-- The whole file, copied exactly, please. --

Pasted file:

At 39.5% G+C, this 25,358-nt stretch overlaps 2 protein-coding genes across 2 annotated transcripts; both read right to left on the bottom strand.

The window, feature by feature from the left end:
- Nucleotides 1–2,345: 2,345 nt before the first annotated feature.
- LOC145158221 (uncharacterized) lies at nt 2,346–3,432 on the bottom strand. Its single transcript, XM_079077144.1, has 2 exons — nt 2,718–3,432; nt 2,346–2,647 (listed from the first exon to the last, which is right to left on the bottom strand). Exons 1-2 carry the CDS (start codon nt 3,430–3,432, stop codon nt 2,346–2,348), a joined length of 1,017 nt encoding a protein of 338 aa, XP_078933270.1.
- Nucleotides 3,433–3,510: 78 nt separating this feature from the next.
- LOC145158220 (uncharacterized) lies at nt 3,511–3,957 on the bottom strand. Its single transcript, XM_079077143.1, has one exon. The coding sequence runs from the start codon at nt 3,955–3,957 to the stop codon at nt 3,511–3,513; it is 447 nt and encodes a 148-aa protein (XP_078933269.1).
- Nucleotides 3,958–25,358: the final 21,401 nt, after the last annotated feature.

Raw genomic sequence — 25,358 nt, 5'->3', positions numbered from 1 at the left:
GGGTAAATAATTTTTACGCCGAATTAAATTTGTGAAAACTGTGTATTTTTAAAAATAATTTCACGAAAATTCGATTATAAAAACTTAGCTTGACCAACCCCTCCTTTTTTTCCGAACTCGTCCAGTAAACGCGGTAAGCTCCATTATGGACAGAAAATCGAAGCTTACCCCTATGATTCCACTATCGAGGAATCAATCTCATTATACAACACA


At 39.5% G+C, this 25,358-nt stretch overlaps 2 protein-coding genes across 2 annotated transcripts; both read right to left on the bottom strand.

The window, feature by feature from the left end:
- Nucleotides 1–2,345: 2,345 nt before the first annotated feature.
- LOC145158221 (uncharacterized) lies at nt 2,346–3,432 on the bottom strand. Its single transcript, XM_079077144.1, has 2 exons — nt 2,718–3,432; nt 2,346–2,647 (listed from the first exon to the last, which is right to left on the bottom strand). Exons 1-2 carry the CDS (start codon nt 3,430–3,432, stop codon nt 2,346–2,348), a joined length of 1,017 nt encoding a protein of 338 aa, XP_078933270.1.
- Nucleotides 3,433–3,510: 78 nt separating this feature from the next.
- LOC145158220 (uncharacterized) lies at nt 3,511–3,957 on the bottom strand. Its single transcript, XM_079077143.1, has one exon. The coding sequence runs from the start codon at nt 3,955–3,957 to the stop codon at nt 3,511–3,513; it is 447 nt and encodes a 148-aa protein (XP_078933269.1).
- Nucleotides 3,958–25,358: the final 21,401 nt, after the last annotated feature.

Raw genomic sequence — 25,358 nt, 5'->3', positions numbered from 1 at the left:
GGGTAAATAATTTTTACGCCGAATTAAATTTGTGAAAACTGTGTATTTTTAAAAATAATTTCACGAAAATTCGATTATAAAAACTTAGCTTGACCAACCCCTCCTTTTTTTCCGAACTCGTCCAGTAAACGCGGTAAGCTCCATTATGGACAGAAAATCGAAGCTTACCCCTATGATTCCACTATCGAGGAATCAATCTCATTATACAACACA